Wednesday, January 26, 2011

Why Being Holistic Means Being Divided

No fear... this isn't a riddle like the one in front of the Sphinx.  It's just something that has occurred to me of late based on some articles i've been reading lately and some of the discussions I've been privy to "IRL" as they say.

In my last post, I told you I didn't understand why it would be that I could access my home voicemail via my iPhone but not through my laptop because my chosen browser is Safari.  It was really a call for more complete thinking and something that we could all be doing not only within our own departments (Finance, Marketing, Operations, etc.) but enterprise wide.

We've got to start thinking vertically, horizontally and diagonally -- as well as a bunch of non linear directions -- if we are to succeed long term.  Old habits die hard, I know, but if Amir's 81 year old aunt and 95 year old uncle are on Facebook and send emails, surely we can learn new ways of thinking and doing as well.

So what does thinking in a whole bunch of directions have to do with being holistic and divided all at the same time?  We've seen articles lately about demographic digital divides (here and here) as well as shopper divides (here and here).  I recommend reading all four to get a true glimpse of what's going on in the greater landscape but the net net is the following:
  • Minorities, in these cases, Latinos are more prevalent on Twitter than other groups.  More specifically, data show that 18 percent of Latino respondents who spend time online have a Twitter account, versus 13 percent of non-Hispanic blacks and 5 percent of non-Hispanic whites.
  • Though advertising shows otherwise, the average grocery shopper is not the young sprightly stay at home mom.  Very often, it's a career mother who has had children later in life or the dad who is making the trip to the grocery store.
At the same time, I've been hearing experts declare the death of direct mail and/or other older forms of marketing, etc.  I guess I don't technically disagree that certain forms of communication are less popular than others.  I'm also being told who is online and how these people behave online.  Hey, data are data.  But, as I mentioned in this post, we're making a lot of assumptions these days which I attribute to a bit of laziness and a form of "what's good for the goose" syndrome.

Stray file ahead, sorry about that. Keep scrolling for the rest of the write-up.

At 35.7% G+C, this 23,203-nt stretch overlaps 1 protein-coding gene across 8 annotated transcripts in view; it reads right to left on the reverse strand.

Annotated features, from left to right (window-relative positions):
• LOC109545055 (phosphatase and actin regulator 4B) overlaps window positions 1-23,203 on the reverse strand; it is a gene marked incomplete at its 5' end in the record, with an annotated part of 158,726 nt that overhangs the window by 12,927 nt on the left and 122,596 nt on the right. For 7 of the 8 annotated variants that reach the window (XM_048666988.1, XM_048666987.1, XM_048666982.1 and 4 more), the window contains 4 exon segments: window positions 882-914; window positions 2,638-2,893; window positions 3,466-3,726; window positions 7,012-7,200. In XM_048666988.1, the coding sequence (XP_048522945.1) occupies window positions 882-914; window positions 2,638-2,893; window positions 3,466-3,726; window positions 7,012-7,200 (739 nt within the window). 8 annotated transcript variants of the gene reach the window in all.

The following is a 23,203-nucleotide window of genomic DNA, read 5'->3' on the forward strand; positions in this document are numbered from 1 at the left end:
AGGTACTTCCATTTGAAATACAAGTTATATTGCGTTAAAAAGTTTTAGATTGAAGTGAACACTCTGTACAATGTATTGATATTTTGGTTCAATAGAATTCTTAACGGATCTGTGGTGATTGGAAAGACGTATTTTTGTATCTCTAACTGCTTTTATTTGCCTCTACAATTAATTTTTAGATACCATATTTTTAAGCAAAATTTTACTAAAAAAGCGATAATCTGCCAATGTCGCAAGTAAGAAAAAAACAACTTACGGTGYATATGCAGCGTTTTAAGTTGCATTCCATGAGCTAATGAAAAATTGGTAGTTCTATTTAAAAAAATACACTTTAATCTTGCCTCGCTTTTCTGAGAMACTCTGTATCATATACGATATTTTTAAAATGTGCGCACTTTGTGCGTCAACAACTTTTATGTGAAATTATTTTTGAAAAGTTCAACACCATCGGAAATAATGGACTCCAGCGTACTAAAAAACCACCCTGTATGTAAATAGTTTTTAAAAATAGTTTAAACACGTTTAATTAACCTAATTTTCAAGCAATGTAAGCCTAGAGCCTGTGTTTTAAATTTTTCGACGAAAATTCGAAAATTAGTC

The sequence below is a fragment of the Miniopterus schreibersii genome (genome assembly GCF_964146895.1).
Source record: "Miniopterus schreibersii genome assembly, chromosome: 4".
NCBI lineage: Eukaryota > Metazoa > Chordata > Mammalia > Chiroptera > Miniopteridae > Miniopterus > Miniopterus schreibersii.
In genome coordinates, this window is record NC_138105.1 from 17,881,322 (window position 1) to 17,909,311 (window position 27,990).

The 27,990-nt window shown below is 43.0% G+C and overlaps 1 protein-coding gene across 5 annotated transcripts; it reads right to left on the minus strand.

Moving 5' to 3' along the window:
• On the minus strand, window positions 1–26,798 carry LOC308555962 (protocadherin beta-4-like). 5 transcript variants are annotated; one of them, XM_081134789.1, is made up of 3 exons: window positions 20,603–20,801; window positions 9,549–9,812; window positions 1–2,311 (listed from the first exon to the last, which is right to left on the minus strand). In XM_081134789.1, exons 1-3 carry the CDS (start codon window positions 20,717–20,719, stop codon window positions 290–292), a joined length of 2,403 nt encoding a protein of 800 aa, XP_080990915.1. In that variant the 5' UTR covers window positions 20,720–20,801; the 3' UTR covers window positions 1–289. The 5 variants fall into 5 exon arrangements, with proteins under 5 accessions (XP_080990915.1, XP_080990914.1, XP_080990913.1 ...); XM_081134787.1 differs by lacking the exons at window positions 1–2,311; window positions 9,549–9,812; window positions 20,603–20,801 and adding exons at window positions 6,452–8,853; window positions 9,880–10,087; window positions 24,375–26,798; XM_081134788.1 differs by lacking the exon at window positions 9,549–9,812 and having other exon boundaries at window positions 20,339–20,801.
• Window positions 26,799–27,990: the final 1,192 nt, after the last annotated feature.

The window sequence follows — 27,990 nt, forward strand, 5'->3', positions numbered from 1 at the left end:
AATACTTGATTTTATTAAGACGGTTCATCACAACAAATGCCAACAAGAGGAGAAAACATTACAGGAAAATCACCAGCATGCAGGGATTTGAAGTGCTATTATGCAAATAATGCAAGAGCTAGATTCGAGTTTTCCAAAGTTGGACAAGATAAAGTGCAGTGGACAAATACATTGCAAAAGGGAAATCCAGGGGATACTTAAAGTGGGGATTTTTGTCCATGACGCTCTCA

We're assuming that because of the proliferation (and use) of online channels that we all process information the same way on these online channels.  Or that we communicate the same way on these online channels.  Or that other channels that are not online are not valuable forms of communication.

We're also content to, despite what are obvious differences in what constitutes a household these days, assume that shoppers are just as they were many years ago.  Hey, some people don't want to get married at all.  Some households have two moms or two dads.  And, because we think shoppers are as the same as before, we assume they process information the same way as before or value the same types of messaging as before.

Honestly, the way we're conducting business with all of these assumptions is not really different from this quote from Henry Ford:

"People can have the Model T in any color - so long as it's black"

So, in my call for holistic multilinear thinking is a call for us to think that there may be diversity in who our customers are, how they choose to receive and how they choose to process information.  We may own our brands but we can't dictate to our customers or prospects in the way Henry Ford did.

We have to accept and respect differences.  And by accepting and respecting differences, we have to accept and respect that though direct mail or other older forms of communication may be passe for us, they may be exactly what the doctor ordered for some of our customers.  And while in our mind's eye, the shopper is a young mom, they may very well be a stay at home dad.

How are you thinking holistically?  Are you considering your customers or your markets holistically?

Parissa Behnia
Idea Chef


  1. Parissa: I will go one step further. We have to just start thinking period. We are slowly becoming victims of the tyranny of technology.

  2. Parissa: I tend to think about this issue in part as being driven by fact-based decision-making, as opposed to assumptive decision making. For most of the history of marketing and sales, we had poor tools to support our decisions - think about using surveys with fixed answer questions, or focus groups to decide product direction! Now the new tools of Web 2.0 have the potential to get more accurate data which in my view, can help us think holistically and in more dimensions.

  3. Thank you for the comments! @Ought: I agree with you 100% that new tools should, theoretically, help us think multi dimensionally. Yet I see that we revert back to easy assumptive behaviors in our work. I could forgive the assumptions many moons ago but I have a hard time wrapping my mind around them today.